Without Net Neutrality, We Can’t Trust Comcast to Do What’s Right

Media Mobilizing Project policy director Hannah Jane Sassaman explains how people can continue to fight for an Open Internet.

Comcast Center in Philadelphia, PA against clouds and a blue sky. andrewhuynh265 | iStock

While I and my organization have fought for an open and accountable media for years, I was delighted last week to show up at a net neutrality protest organized by ordinary people who know how important an open and free Internet is to them. On a busy December Thursday, one week before the Federal Communications Commission (FCC) was preparing to vote to dismantle net neutrality – also known as the core protections that have kept the internet open since its inception, over 200 people gathered at a random Verizon nestled into the brick facade of the Convention Center. Media Mobilizing Project has backstopped a bunch of protests for our right to communicate – primarily focused on our hometown monopoly Comcast and the pressure and power it exerts here, and around the country – but our only job with this self-organized event (thrown together as part of Team Internet’s VerizonProtests.com) was to bring some signs.

We showed up to a tightly gathered crowd passionate to defend net neutrality for dozens of deeply personal reasons. A young man spoke passionately about the importance of the internet for young people at risk of suicide. Two librarians spoke about how the death of net neutrality would rob the poorest Philadelphians of deeply needed content for school and work. Multiple libertarian speakers described the FCC-planned death of net neutrality as government overreach – a giveaway to Verizon, Comcast and AT&T. My favorite stories came from a young man named Gabe, a Drexel freshman who found a community of parkour enthusiasts online.

These people came out to fight for the Internet they needed and loved. They were part of 700-plus protests on the same day, where thousands of people in all 50 states stood up for the open internet – and millions upon millions more commented to the FCC, telling them to protect net neutrality and not dismantle it.

The day of the vote, 50+ of us loaded into a bus for DC, fortified by bagels and pro-net neutrality chants. One of them was Alex Wiles, a freelance filmmaker who spoke searingly at a packed FCC rally on how the internet has let him tell his stories, has fought racial injustice, and allowed him to build queer community in this world. He joined everyday people from rural Pennsylvania to Northern California.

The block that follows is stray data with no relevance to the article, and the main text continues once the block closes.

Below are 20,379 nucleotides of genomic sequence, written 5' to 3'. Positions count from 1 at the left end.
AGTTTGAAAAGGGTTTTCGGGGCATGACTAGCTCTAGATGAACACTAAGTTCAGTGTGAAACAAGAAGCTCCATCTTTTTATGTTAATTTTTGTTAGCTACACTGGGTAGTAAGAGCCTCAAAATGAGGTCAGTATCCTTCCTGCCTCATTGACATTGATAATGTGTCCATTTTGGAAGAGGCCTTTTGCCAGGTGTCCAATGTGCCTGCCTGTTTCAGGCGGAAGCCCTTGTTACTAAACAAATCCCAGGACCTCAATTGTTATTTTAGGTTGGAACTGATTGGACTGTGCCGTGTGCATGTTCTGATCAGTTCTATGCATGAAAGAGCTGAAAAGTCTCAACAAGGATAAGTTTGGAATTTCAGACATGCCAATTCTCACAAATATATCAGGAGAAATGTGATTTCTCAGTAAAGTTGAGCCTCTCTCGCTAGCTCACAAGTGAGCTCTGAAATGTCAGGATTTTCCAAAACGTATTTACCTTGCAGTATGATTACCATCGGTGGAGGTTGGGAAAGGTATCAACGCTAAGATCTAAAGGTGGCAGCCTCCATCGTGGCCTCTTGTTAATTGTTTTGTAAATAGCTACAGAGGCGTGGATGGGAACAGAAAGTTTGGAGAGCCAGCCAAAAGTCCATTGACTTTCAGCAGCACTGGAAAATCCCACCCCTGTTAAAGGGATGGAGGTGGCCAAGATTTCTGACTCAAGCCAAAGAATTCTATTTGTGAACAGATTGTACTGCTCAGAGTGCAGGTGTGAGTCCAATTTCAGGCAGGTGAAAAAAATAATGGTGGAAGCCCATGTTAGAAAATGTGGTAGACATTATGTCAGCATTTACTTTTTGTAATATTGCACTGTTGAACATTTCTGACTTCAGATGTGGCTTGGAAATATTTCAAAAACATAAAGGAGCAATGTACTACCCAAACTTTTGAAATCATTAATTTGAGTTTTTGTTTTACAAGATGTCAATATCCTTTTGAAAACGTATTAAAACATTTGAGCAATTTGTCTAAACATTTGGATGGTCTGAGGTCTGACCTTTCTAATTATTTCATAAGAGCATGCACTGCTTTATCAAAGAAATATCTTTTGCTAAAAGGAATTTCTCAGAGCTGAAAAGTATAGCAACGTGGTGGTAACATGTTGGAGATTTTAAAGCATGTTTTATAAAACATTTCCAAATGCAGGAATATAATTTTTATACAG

The rush job Chairman Ajit Pai and his fellow Republicans did with the rule-making was riddled with improprieties. The Commission accepted millions of forged comments in favor of the corporate giveaway, and fully ignored thousands of net neutrality violation complaints.

In such an environment, we can’t trust that Comcast will protect our right to communicate without rules forcing them to do just that. So we’re back from Washington and ready to fight to keep the internet open for the poorest big city in America and beyond. Local communities have a big role to play. First, Congressional leaders have already moved to fully undo the horrible vote Ajit Pai’s FCC took on the 14th, with something called the Congressional Review Act – ask our Senators and House members to cosponsor it by visiting http://battleforthenet.com.

Second, state Attorneys General nationwide – including ours – are signing onto a lawsuit to sue the FCC over those fake comments – our Attorney General Shapiro estimates at least 100,000 Pennsylvanians’ names were fraudulently used to file pro-ISP, anti-net neutrality comments on the FCC’s rule-making on the issue.

Third, Philly already has led the nation in using our power over local telecoms – our franchise agreements – to force them to truly serve the city’s needs. We can explore using our local franchising power over Comcast or Verizon; push legislation locally or on the state level that says we won’t do business with Internet Service Providers (ISPs) unless they adhere to net neutrality; sanction companies that mislead consumers about speed, data caps, or prices; promote new ISP competitors and municipally owned ISPs that commit to net neutrality (as WA governor Jay Inslee is trying to do); or hold out offers of access to sweet, sweet city-deployed fiber or conduit to companies if they protect consumers’ rights to communicate.

Philadelphia City Council already took a big step in passing a strong resolution in support of net neutrality earlier this month. And many thousands have already expressed interest in a big, also totally self-organized protest at Comcast. We know that we need net neutrality in our bones. And we know that Comcast wants profit and power more than the rights of the people forced to use it to communicate. In the ways described above, those thousands, and policy experts here in Philly, in DC, and beyond, are ready to help our Congress, our Council and our Mayor protect our right to communicate now and for years to come.